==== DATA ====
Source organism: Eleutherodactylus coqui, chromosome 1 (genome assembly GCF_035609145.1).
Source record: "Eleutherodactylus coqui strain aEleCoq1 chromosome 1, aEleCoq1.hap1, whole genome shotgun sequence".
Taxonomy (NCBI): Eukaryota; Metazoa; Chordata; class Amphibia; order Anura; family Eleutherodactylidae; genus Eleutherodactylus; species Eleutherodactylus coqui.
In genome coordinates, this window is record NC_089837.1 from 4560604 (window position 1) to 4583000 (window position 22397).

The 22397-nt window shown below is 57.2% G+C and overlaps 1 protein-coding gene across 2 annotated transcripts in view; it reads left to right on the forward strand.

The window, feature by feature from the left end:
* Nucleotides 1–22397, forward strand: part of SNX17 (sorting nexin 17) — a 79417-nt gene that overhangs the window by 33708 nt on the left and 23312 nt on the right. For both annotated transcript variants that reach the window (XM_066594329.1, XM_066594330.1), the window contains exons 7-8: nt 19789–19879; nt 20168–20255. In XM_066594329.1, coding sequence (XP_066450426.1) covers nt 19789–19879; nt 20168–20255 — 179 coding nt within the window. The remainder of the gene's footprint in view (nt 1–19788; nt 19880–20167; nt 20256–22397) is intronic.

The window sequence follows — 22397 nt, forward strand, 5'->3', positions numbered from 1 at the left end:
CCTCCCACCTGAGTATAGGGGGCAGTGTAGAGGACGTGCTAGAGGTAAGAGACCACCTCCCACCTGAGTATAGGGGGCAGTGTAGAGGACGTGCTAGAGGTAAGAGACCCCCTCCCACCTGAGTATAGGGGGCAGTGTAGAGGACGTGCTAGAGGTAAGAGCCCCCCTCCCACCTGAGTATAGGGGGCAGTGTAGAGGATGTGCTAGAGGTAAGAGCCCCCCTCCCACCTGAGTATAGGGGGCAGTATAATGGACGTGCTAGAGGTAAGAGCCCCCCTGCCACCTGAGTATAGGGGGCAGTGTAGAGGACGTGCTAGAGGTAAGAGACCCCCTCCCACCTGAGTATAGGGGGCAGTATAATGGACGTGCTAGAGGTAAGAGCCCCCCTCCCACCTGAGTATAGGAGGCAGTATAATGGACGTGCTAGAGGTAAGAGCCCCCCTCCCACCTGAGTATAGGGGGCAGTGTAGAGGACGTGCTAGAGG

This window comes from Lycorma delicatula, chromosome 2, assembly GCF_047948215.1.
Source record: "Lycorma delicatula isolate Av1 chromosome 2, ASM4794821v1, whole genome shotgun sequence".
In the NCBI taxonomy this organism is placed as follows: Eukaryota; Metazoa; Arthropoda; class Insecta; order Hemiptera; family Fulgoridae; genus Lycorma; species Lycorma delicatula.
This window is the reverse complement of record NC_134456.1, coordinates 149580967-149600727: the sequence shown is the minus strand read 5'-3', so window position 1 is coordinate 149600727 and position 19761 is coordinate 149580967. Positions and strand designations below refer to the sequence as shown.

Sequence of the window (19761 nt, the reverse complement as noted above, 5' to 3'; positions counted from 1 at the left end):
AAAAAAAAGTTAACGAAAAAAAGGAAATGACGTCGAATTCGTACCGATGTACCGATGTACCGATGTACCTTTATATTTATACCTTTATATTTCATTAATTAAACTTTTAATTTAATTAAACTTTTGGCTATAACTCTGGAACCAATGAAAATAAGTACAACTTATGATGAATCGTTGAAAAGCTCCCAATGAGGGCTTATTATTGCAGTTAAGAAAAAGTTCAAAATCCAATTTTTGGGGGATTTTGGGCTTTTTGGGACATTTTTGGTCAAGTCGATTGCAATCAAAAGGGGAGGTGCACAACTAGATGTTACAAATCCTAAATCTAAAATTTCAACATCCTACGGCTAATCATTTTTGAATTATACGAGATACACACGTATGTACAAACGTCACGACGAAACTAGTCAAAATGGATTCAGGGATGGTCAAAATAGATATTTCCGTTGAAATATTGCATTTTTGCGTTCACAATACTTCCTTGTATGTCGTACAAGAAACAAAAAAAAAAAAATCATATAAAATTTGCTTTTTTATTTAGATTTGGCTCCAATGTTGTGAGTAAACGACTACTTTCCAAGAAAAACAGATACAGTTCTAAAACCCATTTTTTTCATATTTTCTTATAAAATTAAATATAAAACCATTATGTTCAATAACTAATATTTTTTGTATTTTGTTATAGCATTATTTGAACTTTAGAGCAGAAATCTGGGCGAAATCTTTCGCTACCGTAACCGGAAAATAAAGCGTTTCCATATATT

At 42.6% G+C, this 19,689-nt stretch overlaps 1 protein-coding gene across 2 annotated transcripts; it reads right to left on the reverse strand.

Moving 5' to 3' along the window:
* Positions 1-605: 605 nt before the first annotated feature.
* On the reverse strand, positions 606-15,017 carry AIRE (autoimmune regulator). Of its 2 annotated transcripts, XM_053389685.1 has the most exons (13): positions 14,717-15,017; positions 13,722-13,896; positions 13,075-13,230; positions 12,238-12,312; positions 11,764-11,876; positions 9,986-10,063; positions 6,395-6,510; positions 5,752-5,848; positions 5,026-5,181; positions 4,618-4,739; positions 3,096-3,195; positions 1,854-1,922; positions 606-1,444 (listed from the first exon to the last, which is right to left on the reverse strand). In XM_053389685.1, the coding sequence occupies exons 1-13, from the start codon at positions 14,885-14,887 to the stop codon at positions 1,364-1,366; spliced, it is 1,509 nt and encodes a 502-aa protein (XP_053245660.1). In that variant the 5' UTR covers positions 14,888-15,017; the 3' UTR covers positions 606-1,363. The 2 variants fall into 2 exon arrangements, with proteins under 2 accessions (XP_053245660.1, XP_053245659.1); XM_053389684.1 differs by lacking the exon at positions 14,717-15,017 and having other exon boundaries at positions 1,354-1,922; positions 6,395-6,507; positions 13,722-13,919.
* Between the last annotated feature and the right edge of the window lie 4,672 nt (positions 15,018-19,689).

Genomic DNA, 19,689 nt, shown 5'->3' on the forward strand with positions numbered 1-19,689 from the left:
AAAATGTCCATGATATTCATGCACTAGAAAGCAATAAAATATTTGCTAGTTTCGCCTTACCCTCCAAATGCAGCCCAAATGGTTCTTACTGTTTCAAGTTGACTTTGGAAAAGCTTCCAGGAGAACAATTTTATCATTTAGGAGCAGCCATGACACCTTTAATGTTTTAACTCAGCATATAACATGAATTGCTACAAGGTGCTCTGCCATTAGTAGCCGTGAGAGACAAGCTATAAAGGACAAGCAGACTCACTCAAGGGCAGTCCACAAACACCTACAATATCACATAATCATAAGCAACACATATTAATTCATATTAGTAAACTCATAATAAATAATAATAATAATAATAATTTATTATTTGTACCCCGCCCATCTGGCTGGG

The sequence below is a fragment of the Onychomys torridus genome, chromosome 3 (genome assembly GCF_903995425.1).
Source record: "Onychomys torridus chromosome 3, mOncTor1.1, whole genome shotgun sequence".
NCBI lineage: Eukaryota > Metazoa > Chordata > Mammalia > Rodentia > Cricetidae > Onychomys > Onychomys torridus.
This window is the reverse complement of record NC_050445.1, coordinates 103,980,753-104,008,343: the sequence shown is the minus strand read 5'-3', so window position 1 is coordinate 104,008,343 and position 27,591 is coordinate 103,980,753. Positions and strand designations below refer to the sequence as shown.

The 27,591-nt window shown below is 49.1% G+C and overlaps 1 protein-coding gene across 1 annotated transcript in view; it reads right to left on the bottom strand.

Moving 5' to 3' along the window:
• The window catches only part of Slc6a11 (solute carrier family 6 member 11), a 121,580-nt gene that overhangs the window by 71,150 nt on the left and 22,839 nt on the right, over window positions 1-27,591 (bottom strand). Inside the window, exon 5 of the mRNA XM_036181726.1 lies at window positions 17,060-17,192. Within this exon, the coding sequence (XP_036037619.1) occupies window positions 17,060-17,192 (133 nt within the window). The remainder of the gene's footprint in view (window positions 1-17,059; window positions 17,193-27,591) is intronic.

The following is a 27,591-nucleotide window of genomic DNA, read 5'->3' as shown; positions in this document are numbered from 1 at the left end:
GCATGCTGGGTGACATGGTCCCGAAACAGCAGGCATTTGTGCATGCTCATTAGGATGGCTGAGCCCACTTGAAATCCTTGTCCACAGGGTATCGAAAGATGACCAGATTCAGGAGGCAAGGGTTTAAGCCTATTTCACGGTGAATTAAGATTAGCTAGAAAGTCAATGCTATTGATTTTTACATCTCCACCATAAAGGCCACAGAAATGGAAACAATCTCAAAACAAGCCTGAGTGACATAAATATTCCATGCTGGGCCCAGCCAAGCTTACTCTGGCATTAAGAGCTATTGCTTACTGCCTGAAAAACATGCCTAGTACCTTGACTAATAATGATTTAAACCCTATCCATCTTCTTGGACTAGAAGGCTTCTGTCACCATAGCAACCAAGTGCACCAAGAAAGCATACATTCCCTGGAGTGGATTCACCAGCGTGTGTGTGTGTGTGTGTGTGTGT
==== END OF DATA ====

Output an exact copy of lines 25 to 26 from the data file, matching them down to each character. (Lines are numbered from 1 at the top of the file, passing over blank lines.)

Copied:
NCBI lineage: Eukaryota > Metazoa > Chordata > Mammalia > Rodentia > Cricetidae > Onychomys > Onychomys torridus.
This window is the reverse complement of record NC_050445.1, coordinates 103,980,753-104,008,343: the sequence shown is the minus strand read 5'-3', so window position 1 is coordinate 104,008,343 and position 27,591 is coordinate 103,980,753. Positions and strand designations below refer to the sequence as shown.